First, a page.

Journal of the Shutdown: Day 15

I unsealed the bunker and came upstairs to check how civilization is faring without government.

It's worse than I feared – not only is the shutdown is still going on, but without NASA, NOAA and all the rest the weather is unseasonably cold, at least here in my home town.

Back into the bunker.

Winter is coming.

Last 5 posts by Clark

Comments

  1. Florent says

    Clark seems to believe that the government is not working at the moment. Unfortunately this is false: the army is still losing a war in Afghanistan, the police is still ignoring the bill of rights, and the NSA is still spying on your every conversation.

    And when the cops are not busy abusing their powers, they do have an effect on the lack of cannibalism.

  2. Christopher says

    The government has yet to shutdown. This is only a curtailment of services, likely to first harm only those most in need of help.

  3. Sami says

    Also harming those who would otherwise avoid being in need of help. A few days ago I was in the vicinity of Yosemite National Park, where the businesses had just re-opened after evacuating because of the fires. They're trying to recover… and now Yosemite is closed and all the tourists aren't coming.

    In the interim, though, I've met a few people already who are looking forward to getting health insurance for the first time in years/decades/ever, so that's pretty nice.

    Well, nice, and also bizarre, to me, because I'm Australian and am accustomed to living under the dystopian horror of socialised medicine, and therefore the idea of going for years on end without basic medical care despite living in a first-world country is alien and confusing to me. But it's good to see happy people, you know?

  4. Dr. Nobel Dynamite says

    It's always cute when folks who aren't directly affected by the shutdown make these kinds of posts. After all, who really cares if years of work on scientific research projects is lost, medical trials are suspended, or if thousands of people are expected to perform necessary services without being paid?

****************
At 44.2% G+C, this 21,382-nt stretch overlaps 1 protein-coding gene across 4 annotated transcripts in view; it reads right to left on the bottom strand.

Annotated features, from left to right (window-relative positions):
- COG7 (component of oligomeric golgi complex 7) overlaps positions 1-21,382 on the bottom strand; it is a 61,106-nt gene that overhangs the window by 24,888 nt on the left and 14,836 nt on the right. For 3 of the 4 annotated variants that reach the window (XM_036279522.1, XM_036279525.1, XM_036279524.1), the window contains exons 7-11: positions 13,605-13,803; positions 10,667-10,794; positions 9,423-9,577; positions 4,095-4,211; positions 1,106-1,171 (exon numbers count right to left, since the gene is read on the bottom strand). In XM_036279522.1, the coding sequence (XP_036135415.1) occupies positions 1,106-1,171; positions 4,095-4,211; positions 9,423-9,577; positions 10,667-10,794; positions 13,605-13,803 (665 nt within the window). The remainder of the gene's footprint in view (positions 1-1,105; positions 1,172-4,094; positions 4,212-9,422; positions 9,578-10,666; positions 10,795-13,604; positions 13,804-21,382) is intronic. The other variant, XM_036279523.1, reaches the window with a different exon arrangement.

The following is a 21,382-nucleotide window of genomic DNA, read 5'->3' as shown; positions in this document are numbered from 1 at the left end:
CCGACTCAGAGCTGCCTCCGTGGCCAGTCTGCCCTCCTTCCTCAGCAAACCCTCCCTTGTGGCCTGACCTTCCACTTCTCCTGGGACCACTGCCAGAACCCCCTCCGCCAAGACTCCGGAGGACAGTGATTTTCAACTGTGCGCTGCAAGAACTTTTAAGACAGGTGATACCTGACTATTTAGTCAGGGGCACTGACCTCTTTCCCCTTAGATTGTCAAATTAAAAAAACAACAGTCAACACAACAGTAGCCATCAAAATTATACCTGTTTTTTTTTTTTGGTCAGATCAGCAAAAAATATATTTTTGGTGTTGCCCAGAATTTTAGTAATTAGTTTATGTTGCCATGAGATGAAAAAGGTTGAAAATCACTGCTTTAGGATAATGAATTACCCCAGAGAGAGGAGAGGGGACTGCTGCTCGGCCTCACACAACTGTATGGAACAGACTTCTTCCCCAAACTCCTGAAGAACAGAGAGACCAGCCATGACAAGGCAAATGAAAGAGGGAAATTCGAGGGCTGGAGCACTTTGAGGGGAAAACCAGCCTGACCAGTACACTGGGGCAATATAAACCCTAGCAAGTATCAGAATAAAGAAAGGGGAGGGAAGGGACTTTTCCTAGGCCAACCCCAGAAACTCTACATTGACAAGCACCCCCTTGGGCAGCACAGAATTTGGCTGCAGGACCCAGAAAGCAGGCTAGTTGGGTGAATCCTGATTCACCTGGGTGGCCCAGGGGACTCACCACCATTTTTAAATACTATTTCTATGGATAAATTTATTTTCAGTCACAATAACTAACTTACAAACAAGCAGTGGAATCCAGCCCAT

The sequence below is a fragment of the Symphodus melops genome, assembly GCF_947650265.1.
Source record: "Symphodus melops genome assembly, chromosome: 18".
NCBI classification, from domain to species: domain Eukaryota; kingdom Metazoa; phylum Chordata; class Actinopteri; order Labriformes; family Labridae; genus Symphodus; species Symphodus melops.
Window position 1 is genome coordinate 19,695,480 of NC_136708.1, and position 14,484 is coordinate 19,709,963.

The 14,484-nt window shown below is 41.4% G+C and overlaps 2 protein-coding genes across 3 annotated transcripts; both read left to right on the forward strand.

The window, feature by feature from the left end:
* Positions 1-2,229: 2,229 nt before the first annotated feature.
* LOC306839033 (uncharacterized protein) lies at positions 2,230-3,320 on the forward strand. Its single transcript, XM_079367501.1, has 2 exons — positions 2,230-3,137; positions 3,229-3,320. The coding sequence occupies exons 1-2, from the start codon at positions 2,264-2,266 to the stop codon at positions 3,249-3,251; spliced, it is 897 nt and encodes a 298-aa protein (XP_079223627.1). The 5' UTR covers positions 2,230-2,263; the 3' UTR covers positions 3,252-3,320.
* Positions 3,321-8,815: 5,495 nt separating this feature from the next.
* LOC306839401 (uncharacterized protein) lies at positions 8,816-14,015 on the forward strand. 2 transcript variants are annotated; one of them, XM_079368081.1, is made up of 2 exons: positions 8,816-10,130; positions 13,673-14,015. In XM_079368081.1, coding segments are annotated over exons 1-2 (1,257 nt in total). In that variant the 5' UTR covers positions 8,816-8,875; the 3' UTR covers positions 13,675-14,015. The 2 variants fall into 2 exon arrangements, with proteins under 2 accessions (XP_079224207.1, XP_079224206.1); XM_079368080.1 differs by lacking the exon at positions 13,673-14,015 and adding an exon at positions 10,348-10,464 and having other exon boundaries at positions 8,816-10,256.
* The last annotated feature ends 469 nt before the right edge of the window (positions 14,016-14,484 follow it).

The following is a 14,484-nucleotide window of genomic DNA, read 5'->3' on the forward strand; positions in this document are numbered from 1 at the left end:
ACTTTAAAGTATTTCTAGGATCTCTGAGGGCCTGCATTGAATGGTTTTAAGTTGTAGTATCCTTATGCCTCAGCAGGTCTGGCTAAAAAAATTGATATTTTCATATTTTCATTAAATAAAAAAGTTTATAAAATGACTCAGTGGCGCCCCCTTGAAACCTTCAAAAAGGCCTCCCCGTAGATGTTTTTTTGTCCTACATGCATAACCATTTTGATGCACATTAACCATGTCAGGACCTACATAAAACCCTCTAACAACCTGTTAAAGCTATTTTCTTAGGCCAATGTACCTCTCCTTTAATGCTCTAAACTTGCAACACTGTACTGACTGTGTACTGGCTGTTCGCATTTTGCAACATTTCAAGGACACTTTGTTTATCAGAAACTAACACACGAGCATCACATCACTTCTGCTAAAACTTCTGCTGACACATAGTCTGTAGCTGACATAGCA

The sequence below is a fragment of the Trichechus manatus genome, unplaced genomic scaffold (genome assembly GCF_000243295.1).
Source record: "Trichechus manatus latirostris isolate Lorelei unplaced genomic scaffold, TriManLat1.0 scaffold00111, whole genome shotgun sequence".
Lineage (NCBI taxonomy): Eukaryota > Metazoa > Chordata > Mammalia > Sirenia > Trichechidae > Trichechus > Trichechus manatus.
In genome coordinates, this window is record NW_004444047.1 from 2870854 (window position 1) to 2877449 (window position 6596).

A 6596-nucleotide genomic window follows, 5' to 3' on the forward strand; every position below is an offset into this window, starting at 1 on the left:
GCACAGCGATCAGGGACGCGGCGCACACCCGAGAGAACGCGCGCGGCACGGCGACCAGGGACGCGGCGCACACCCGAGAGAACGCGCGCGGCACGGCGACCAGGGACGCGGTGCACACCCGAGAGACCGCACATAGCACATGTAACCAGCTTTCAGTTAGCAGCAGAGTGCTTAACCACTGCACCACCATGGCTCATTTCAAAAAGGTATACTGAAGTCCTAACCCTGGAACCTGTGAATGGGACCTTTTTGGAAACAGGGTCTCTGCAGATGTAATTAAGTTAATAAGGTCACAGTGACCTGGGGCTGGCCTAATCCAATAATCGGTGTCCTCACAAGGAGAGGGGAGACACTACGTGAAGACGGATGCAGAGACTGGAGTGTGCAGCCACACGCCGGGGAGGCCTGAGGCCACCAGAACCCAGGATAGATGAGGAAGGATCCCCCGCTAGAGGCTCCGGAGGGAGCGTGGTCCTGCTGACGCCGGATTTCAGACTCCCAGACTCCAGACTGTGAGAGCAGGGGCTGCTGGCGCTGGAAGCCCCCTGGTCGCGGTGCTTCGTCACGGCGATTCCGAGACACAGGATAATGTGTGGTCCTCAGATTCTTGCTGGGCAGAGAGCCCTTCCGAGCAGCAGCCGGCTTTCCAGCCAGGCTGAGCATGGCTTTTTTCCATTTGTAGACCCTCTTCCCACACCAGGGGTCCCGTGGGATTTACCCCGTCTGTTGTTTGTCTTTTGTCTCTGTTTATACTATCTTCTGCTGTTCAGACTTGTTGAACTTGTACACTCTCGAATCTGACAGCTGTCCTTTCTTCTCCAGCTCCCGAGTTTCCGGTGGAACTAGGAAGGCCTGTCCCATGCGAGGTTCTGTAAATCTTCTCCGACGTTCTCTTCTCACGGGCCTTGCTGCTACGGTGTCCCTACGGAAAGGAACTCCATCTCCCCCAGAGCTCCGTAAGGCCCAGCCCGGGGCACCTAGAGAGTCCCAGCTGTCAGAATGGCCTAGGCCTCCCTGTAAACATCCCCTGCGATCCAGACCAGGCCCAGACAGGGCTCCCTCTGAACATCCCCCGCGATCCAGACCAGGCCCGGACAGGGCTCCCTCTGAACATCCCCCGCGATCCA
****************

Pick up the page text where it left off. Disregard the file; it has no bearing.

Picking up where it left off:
5. Joseph Ratliff says

    This whole series by Clark could be turned into a National Geographic special. "Journal of the Shutdown" fits nicely. :)

  6. Steven H. says

    @Dr. Nobel:

    After all, who really cares if years of work on scientific research projects is lost

    I'm curious – did the scientists burn the results of their last few years of work over the shutdown? Or did the sysadmins just delete it to save space on the hard drives?

    Otherwise, looks like things might have been interrupted, but I can't see "lost the last few years of work"….

  7. Al says

    I like this bit. Not quite as good as DPRK_News but then again Patrick got a lot of help from the Cyprus on that one. The only real shame here is that I think it’s a bit ham handed and lets us in on the joke a little too early.

    Clearly what he’s lampooning here is the whole Tea Party/hardcore “Big L” Libertarian narrative that the government shutdown doesn’t matter, since it has had little noticeable effect on the economy as a whole. Reporting that isn’t breathlessly partisan will tell you that the shutdown is costing the economy about a tenth of a percent of the year’s GDP each week so we’d expect the first month or so to have relatively mild effects.

    I hate to engage in speculation and spoilers on a bit in progress like this one but I’d say that it’s pretty clear that as the losses approach one percent and start having a more noticeable effect on the economy that the dispatches are going to become more tranquil and idyllic. It’ll be interesting to see how that transition goes, especially if something really nasty happens like a default or a constitutional crisis.

  8. melK says

    @Steven H:

    did the scientists burn the results of their last few years of work over the shutdown?

    A for-instance, from NPR.org:

    By "off the shelf," Reeves means freezing some embryos and killing an entire line of mice. Reviving a line that has been "frozen down" can take months and cost thousands of dollars, he says.

    Another from NBC.com.

    Those [scientific equipment] shipments have now stopped en route, and likely won't arrive in Antarctica by mid-November as had been scheduled.

    "If we can't get stuff into the field on time, then there is no reason to see it forward," Tulaczyk told LiveScience.

    The team cannot postpone the season and push it forward, because they need a full two-and-a-half months to achieve their goals, and because pushing the season further into February would pose serious safety risks

    Not all research is on computer models. Not all lab equipment can be shut down and stored. The planets spin and tilt, and opportunities that took months to develop are lost.

  9. Erwin says

    …except that…as a rule…for funded grants – work continues. So, most research work is still ongoing. The exceptions are work conducted directly at, eg, NIH.

    –Erwin

  10. Dr. Nobel Dynamite says